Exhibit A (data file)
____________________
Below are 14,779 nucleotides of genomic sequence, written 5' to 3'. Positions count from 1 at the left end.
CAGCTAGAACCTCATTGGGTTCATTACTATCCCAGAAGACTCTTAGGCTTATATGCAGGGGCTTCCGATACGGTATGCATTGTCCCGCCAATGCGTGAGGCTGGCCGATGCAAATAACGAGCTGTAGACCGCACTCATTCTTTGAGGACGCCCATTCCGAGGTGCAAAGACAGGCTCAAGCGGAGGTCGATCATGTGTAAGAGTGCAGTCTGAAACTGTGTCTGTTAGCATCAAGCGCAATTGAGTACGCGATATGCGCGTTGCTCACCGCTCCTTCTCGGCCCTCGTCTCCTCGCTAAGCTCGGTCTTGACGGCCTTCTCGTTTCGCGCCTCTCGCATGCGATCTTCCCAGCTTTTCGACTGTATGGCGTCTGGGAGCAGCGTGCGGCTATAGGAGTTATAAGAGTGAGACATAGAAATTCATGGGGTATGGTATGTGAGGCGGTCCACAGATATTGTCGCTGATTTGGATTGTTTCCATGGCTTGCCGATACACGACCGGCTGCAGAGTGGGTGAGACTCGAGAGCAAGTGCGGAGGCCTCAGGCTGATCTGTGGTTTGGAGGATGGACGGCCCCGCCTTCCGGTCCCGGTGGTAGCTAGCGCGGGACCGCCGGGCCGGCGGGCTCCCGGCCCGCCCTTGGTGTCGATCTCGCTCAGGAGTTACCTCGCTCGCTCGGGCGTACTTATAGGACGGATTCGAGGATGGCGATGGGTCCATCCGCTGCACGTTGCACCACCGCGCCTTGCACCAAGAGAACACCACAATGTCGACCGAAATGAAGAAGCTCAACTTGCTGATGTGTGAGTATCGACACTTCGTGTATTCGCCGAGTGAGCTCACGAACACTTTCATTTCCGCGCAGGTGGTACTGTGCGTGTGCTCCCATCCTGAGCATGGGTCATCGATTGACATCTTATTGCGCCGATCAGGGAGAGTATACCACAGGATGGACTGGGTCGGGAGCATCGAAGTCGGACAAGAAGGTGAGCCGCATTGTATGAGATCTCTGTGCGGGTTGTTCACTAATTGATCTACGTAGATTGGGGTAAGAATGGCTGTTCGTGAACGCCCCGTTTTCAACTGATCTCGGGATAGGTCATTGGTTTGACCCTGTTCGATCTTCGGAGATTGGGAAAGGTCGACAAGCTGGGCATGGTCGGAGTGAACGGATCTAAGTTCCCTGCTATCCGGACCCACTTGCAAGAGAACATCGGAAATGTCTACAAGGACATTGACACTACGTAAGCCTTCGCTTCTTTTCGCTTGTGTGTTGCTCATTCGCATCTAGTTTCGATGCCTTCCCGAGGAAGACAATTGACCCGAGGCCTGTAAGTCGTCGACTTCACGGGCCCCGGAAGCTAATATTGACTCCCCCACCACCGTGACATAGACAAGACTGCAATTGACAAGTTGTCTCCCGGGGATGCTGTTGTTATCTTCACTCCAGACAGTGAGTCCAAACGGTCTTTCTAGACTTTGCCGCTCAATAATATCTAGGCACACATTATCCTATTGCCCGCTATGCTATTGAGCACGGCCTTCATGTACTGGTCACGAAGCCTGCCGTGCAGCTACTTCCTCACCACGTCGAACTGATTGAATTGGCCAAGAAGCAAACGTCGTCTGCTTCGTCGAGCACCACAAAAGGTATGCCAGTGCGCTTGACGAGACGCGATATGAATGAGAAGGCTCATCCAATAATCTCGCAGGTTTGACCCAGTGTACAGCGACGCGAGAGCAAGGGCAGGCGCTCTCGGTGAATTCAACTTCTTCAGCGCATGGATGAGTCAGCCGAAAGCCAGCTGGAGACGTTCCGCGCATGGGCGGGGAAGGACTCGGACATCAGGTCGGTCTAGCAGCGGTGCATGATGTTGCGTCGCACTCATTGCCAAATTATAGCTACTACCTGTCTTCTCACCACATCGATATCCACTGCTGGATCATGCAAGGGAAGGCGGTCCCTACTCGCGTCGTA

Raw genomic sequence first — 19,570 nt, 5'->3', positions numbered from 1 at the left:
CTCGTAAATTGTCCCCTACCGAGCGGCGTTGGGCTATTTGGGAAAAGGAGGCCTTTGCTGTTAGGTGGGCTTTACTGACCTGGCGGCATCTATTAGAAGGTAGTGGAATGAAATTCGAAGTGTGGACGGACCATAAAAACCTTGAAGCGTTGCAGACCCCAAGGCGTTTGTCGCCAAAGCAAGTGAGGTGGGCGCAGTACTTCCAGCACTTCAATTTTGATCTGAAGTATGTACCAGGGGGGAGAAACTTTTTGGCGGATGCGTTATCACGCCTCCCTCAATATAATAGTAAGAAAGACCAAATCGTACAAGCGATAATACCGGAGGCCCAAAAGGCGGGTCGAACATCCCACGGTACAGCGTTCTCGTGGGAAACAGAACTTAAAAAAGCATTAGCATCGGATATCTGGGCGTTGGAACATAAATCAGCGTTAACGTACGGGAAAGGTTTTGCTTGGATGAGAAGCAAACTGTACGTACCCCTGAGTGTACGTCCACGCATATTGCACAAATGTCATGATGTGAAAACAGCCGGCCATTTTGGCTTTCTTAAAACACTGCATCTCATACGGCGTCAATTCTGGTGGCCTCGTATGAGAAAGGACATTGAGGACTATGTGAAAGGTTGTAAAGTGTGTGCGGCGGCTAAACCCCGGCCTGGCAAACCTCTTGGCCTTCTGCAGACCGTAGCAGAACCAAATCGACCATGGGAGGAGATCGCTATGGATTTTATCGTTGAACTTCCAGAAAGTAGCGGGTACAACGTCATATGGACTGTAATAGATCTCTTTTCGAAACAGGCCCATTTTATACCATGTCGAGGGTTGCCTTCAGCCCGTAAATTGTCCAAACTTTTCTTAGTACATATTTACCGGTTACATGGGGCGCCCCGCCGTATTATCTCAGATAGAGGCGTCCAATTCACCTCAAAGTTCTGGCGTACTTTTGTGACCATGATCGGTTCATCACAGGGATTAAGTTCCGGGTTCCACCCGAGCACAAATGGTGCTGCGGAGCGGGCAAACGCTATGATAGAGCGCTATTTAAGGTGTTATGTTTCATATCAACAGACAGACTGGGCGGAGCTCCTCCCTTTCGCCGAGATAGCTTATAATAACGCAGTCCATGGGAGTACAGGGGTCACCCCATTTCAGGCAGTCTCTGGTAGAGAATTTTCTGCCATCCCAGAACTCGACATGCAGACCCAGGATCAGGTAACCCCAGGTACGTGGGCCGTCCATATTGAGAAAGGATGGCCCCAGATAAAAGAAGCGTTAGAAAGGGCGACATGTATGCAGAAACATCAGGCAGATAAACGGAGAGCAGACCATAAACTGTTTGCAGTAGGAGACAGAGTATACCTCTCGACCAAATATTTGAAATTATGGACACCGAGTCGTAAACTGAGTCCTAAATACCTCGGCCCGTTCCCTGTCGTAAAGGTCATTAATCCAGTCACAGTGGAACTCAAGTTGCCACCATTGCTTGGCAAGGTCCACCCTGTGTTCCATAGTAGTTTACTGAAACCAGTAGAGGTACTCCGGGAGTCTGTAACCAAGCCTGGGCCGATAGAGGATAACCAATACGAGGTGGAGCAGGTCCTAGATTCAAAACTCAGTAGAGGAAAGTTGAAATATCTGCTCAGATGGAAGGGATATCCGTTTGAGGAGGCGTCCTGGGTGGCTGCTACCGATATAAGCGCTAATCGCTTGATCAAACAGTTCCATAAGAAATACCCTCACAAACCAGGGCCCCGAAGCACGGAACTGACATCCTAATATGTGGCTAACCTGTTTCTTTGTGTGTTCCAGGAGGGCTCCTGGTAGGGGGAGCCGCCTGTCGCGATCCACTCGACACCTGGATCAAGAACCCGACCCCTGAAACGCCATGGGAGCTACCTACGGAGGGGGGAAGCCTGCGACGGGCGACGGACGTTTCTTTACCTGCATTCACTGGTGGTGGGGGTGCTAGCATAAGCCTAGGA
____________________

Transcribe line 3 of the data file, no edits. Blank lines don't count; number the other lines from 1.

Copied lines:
Raw genomic sequence first — 19,570 nt, 5'->3', positions numbered from 1 at the left: